By Thomas Millington
Tracing the origins of contemporary Latin American debt difficulties to the monetary politics of the speedy post-independence interval, Thomas Millington argues that the failure of Latin American states to fund their inner bills made them depending on overseas credits. unfavorable political and social outcomes stay at the present time, he says, and means that debt administration should still stream towards a funded debt aim and clear of the floating debt framework that's endemic in Latin the US. He makes use of the investment adventure in Bolivia to demonstrate his thesis.
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Additional resources for Debt politics after independence: the funding conflict in Bolivia
The émigrés also entered into conflict with new state clienteles who were attempting to buy their old fincas with consolidated debt paper they had bought cheaply from the original holders. In many cases, the new states had accumulated so much landas a result of sequestering of loyalist properties and the taking of church landsthat they were anxious to unburden themselves and were willing to restore fincas to the returning émigrés or their agents. But more often, the state had already adjudicated these lands over to people with influence, particularly military leaders.
The fund was authorized to issue annuity paper up to 5 million pesos, 2 million in 4 percent annuities and 3 million in 6 percent annuities. Claims dating before May 25, 1810, independence day, were convertible into the 4 percent annuity paper. All of the later debts were convertible into the 6 percent paper. The annuity paper was to be guaranteed by state revenues and assets. Significantly, state-owned land was cited as collateral for foreign debt only. Under no conditions were state properties to be made salable for the annuity paper.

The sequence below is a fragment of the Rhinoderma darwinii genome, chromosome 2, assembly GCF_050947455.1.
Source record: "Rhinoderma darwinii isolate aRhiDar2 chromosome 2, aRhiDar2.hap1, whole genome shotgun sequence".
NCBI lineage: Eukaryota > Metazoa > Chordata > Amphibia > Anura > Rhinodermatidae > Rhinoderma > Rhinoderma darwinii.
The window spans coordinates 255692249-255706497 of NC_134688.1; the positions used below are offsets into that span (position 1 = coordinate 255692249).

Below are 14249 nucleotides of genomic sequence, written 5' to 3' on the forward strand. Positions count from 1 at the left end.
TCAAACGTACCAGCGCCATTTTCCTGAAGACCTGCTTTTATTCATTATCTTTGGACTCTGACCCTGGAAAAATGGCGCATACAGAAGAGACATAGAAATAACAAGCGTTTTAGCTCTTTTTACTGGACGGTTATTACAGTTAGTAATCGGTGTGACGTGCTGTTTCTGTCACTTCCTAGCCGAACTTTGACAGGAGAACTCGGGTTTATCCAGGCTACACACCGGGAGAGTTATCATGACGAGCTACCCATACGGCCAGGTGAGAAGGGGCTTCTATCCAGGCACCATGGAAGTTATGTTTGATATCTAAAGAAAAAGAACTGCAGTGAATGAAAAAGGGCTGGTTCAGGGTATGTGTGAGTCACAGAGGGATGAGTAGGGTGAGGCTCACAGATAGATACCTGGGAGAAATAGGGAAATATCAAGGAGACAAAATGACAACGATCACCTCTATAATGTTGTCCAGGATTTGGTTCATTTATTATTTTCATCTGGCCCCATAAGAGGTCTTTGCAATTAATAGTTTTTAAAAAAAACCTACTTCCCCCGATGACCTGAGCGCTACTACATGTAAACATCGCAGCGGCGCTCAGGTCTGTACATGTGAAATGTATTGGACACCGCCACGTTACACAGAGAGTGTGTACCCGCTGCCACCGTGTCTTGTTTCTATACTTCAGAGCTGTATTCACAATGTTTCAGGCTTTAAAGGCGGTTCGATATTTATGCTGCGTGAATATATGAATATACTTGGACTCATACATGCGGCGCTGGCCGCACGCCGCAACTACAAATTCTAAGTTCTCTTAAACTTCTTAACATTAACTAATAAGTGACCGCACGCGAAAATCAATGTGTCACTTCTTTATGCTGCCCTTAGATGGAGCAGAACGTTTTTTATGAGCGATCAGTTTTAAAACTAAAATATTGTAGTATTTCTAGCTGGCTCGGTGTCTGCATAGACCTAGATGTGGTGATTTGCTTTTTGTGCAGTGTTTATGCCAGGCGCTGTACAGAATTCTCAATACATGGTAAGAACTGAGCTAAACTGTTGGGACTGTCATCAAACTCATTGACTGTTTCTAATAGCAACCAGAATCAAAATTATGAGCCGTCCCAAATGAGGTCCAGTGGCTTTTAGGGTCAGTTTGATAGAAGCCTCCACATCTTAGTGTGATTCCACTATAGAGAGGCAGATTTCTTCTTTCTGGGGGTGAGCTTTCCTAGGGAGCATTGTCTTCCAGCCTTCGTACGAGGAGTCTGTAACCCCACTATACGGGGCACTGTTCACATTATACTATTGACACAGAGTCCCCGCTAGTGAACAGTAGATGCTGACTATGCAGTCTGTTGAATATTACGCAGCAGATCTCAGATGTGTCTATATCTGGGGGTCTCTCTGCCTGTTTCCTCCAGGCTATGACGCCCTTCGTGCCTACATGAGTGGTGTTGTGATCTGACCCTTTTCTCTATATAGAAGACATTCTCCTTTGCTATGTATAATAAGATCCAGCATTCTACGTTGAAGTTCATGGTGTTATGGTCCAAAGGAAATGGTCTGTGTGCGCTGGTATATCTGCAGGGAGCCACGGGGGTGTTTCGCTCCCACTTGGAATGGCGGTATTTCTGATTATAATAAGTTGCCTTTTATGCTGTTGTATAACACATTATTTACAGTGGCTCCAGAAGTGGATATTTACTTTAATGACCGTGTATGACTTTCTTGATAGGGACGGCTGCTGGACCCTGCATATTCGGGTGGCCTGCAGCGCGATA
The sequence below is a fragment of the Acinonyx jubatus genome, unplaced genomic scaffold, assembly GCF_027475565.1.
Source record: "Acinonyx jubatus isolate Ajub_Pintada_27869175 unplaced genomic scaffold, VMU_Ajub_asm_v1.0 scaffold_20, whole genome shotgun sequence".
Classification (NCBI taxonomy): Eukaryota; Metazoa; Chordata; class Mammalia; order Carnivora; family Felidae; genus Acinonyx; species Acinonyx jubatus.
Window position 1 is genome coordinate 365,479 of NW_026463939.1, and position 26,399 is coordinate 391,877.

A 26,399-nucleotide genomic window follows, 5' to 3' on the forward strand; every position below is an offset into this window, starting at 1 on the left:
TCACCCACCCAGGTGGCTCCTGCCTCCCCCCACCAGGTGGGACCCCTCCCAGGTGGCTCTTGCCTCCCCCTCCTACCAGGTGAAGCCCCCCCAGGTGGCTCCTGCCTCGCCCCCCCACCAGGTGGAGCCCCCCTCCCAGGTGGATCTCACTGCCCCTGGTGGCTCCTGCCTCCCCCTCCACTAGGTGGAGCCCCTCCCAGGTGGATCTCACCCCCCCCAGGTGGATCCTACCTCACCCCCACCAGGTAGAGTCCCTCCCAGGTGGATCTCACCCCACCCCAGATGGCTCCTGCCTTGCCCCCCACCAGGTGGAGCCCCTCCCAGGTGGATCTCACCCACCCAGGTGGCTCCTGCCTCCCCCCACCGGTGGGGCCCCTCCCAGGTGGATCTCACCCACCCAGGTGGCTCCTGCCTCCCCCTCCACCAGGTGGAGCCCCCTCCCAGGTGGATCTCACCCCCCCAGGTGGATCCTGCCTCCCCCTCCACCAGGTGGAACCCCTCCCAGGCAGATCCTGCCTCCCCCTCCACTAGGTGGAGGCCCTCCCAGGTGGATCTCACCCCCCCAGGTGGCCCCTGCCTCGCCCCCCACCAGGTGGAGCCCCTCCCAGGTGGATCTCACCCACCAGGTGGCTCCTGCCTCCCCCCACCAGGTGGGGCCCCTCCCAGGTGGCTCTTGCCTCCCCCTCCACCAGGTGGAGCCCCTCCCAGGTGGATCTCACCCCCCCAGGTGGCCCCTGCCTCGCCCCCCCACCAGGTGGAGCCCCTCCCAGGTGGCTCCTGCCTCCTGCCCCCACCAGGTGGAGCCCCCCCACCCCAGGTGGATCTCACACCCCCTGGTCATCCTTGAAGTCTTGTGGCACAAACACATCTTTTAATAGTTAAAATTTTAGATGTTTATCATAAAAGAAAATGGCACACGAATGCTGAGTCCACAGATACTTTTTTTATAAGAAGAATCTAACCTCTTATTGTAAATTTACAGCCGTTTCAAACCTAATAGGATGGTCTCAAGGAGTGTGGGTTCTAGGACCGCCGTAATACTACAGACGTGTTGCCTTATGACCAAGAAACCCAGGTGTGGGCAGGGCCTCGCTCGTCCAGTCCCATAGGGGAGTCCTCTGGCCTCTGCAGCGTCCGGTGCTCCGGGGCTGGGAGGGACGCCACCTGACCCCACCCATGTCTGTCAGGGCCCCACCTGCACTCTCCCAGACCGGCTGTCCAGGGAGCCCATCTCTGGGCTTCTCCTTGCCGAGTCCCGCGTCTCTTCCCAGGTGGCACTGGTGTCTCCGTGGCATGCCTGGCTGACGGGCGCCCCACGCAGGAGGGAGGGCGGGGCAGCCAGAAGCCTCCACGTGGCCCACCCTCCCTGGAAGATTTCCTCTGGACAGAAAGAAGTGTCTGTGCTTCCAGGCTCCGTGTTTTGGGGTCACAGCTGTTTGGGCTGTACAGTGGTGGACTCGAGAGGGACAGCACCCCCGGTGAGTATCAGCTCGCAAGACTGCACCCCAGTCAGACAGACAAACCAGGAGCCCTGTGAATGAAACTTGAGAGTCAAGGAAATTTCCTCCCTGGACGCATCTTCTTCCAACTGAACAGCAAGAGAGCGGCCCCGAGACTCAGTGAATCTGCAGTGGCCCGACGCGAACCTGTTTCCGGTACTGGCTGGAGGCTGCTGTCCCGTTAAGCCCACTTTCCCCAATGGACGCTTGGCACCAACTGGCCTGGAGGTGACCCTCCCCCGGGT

Hospitals, asylums, theaters, schools, universities, and cooperatives all had to be funded and Page 15 organized. This effort entailed costly attempts to centralize the state apparatus and to create large and complex administrative agencies. Alongside of the whole range of new state functions in the social area stood new ones in the monetary and fiscal policy areas: redistribution of the wealth through progressive tax systems, expanding savings and consolidating the internal debts through public credit systems, and laying the groundwork for the gradual transition from metallic currency to paper money.
Debt politics after independence: the funding conflict in Bolivia by Thomas Millington